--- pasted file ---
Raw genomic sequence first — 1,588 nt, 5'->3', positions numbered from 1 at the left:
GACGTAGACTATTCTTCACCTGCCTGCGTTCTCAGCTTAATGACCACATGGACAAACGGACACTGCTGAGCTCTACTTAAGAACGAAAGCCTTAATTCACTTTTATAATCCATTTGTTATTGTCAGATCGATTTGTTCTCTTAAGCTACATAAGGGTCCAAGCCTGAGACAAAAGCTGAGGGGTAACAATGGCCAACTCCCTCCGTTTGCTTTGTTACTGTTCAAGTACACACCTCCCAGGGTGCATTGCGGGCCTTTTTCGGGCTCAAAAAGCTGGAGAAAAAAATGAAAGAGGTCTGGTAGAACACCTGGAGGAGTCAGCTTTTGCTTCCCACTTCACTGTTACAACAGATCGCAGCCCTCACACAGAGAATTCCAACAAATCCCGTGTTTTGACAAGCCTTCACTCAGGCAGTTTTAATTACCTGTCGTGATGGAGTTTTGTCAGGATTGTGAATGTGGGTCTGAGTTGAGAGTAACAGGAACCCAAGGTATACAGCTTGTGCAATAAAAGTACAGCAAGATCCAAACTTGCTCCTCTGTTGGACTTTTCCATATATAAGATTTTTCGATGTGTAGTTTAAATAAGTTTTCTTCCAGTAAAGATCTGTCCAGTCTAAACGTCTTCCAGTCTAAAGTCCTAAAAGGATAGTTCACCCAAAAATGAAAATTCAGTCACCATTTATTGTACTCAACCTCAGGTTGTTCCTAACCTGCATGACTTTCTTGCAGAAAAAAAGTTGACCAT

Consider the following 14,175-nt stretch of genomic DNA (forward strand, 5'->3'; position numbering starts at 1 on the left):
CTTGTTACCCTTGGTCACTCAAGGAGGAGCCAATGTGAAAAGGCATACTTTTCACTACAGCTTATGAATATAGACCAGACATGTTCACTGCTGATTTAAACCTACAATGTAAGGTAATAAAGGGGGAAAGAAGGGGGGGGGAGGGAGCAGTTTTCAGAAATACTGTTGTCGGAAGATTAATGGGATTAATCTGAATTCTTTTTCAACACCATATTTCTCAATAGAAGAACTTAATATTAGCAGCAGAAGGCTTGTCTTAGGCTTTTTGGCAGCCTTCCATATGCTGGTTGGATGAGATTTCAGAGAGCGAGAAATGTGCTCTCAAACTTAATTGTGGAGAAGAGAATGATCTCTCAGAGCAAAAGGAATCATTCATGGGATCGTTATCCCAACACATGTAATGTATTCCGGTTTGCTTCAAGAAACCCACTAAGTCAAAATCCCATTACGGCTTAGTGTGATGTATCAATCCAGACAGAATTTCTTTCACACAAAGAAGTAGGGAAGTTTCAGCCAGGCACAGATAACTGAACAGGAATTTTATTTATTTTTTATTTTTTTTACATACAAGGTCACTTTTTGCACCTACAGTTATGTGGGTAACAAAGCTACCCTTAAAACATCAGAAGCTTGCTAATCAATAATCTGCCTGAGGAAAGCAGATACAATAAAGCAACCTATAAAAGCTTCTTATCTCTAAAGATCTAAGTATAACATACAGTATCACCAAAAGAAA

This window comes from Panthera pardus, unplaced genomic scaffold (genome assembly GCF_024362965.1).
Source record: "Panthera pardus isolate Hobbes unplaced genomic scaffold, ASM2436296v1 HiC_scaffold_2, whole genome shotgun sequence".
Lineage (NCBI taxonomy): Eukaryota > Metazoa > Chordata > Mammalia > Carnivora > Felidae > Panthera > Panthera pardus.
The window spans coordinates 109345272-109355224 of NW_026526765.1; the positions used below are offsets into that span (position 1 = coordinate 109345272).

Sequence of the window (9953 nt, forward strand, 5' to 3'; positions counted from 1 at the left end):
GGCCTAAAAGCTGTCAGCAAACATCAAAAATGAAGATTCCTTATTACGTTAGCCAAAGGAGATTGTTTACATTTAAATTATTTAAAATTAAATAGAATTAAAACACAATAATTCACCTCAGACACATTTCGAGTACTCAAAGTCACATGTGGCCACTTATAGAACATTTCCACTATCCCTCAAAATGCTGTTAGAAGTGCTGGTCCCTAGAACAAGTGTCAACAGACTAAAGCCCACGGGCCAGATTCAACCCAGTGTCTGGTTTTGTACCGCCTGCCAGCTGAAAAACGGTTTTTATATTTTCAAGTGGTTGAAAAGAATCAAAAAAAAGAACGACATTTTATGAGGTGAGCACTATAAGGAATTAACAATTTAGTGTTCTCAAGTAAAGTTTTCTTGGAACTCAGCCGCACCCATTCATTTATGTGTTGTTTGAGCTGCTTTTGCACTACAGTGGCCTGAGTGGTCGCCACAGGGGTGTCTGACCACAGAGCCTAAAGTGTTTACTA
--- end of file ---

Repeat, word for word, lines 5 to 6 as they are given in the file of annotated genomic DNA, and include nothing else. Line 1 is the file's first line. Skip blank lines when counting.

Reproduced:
This window comes from Panthera pardus, unplaced genomic scaffold (genome assembly GCF_024362965.1).
Source record: "Panthera pardus isolate Hobbes unplaced genomic scaffold, ASM2436296v1 HiC_scaffold_2, whole genome shotgun sequence".